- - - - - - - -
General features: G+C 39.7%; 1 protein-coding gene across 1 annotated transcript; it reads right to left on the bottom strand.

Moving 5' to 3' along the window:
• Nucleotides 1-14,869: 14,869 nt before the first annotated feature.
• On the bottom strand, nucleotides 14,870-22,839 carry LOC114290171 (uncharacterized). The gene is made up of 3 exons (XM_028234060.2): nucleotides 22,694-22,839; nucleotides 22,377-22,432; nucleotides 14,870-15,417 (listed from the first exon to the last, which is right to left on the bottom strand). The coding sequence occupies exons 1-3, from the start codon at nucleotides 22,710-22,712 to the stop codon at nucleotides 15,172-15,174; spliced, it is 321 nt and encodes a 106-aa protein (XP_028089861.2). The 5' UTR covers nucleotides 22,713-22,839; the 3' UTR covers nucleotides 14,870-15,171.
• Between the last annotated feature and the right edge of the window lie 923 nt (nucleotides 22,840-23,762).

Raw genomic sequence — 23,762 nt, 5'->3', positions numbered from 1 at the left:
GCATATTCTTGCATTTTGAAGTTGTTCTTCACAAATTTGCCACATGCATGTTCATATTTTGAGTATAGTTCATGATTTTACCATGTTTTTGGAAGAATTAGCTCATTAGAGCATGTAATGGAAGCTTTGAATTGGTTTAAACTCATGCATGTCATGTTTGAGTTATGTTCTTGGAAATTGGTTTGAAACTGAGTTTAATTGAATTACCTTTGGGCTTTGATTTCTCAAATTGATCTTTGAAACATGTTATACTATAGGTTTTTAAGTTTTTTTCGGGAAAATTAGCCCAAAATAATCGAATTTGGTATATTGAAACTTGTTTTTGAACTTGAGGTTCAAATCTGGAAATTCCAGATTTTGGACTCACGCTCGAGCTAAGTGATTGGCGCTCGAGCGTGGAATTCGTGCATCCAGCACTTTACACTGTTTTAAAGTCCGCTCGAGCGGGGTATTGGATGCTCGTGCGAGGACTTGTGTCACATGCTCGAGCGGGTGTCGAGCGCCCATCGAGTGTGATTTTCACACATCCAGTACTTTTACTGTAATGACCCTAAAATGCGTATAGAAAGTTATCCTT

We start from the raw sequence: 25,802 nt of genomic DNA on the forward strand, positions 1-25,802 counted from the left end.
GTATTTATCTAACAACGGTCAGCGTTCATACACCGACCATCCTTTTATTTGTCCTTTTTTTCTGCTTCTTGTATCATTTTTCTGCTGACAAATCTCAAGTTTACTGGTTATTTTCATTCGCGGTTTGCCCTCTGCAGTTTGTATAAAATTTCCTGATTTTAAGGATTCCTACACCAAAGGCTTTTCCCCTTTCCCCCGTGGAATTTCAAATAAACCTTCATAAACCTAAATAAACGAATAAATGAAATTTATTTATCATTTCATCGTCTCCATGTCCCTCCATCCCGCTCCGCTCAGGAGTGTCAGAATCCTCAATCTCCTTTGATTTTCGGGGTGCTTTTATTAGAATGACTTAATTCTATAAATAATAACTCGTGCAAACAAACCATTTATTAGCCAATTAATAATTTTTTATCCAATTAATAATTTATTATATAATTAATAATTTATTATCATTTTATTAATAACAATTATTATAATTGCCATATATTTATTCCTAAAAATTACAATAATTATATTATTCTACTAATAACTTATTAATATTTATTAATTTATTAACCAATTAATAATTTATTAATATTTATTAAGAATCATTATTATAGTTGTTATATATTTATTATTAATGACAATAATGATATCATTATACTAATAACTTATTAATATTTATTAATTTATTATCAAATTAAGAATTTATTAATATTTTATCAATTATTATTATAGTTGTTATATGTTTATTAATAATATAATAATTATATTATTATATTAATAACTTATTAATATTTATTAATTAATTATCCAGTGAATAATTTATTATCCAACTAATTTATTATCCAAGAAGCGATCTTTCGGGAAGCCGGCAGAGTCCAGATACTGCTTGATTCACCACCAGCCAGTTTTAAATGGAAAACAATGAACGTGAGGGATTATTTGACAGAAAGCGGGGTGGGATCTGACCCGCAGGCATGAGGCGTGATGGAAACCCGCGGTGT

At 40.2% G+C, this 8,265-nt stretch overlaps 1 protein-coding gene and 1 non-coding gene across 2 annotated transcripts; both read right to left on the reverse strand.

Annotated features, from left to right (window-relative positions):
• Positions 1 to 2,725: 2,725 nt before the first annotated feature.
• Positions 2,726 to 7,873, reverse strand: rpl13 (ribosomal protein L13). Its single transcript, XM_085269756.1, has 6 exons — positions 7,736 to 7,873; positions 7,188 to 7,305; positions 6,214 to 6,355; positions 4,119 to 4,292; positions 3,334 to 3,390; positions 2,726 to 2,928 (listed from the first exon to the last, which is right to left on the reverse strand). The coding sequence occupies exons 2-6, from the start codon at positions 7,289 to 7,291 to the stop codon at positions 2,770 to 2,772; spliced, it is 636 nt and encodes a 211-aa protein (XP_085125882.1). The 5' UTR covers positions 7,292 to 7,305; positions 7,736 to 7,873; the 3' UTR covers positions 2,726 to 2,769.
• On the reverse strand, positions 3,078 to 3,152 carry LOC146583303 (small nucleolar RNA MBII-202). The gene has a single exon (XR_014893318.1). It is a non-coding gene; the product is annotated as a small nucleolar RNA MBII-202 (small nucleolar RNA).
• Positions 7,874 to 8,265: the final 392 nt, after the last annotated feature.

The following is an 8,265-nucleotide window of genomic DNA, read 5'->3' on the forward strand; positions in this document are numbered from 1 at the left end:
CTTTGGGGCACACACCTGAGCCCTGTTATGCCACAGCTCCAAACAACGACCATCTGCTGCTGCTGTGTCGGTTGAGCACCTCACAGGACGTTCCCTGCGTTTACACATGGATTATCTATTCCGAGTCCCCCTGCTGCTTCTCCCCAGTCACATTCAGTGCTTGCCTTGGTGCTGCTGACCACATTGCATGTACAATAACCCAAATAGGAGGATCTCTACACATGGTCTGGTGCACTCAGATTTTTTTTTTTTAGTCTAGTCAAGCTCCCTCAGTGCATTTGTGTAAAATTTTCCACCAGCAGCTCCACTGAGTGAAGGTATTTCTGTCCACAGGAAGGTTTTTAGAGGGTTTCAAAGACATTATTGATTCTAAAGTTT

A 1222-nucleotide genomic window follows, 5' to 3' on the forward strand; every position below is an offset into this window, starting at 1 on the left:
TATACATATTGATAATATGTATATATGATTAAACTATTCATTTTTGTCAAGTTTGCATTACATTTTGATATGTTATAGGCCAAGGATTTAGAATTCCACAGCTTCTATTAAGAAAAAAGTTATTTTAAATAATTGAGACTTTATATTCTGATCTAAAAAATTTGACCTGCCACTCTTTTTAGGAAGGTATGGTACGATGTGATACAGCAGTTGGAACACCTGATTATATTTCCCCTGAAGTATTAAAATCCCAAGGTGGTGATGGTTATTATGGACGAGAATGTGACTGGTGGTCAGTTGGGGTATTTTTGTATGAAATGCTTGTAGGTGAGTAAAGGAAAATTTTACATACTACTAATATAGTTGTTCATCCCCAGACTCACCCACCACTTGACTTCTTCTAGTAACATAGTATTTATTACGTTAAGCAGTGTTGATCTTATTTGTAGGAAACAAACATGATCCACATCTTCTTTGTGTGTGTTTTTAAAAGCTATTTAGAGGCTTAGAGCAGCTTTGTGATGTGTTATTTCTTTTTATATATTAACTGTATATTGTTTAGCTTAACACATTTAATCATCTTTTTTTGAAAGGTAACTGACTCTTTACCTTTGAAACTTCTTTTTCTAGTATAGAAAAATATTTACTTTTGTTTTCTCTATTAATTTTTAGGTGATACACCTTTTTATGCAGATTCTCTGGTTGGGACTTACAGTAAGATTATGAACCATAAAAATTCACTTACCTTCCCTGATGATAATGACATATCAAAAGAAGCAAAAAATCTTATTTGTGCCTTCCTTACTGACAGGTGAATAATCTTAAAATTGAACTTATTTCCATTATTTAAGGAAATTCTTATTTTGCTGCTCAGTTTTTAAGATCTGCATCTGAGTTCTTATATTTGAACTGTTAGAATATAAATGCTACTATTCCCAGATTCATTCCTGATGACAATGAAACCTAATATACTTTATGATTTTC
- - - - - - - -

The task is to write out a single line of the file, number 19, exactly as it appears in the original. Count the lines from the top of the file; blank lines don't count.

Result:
TATACATATTGATAATATGTATATATGATTAAACTATTCATTTTTGTCAAGTTTGCATTACATTTTGATATGTTATAGGCCAAGGATTTAGAATTCCACAGCTTCTATTAAGAAAAAAGTTATTTTAAATAATTGAGACTTTATATTCTGATCTAAAAAATTTGACCTGCCACTCTTTTTAGGAAGGTATGGTACGATGTGATACAGCAGTTGGAACACCTGATTATATTTCCCCTGAAGTATTAAAATCCCAAGGTGGTGATGGTTATTATGGACGAGAATGTGACTGGTGGTCAGTTGGGGTATTTTTGTATGAAATGCTTGTAGGTGAGTAAAGGAAAATTTTACATACTACTAATATAGTTGTTCATCCCCAGACTCACCCACCACTTGACTTCTTCTAGTAACATAGTATTTATTACGTTAAGCAGTGTTGATCTTATTTGTAGGAAACAAACATGATCCACATCTTCTTTGTGTGTGTTTTTAAAAGCTATTTAGAGGCTTAGAGCAGCTTTGTGATGTGTTATTTCTTTTTATATATTAACTGTATATTGTTTAGCTTAACACATTTAATCATCTTTTTTTGAAAGGTAACTGACTCTTTACCTTTGAAACTTCTTTTTCTAGTATAGAAAAATATTTACTTTTGTTTTCTCTATTAATTTTTAGGTGATACACCTTTTTATGCAGATTCTCTGGTTGGGACTTACAGTAAGATTATGAACCATAAAAATTCACTTACCTTCCCTGATGATAATGACATATCAAAAGAAGCAAAAAATCTTATTTGTGCCTTCCTTACTGACAGGTGAATAATCTTAAAATTGAACTTATTTCCATTATTTAAGGAAATTCTTATTTTGCTGCTCAGTTTTTAAGATCTGCATCTGAGTTCTTATATTTGAACTGTTAGAATATAAATGCTACTATTCCCAGATTCATTCCTGATGACAATGAAACCTAATATACTTTATGATTTTC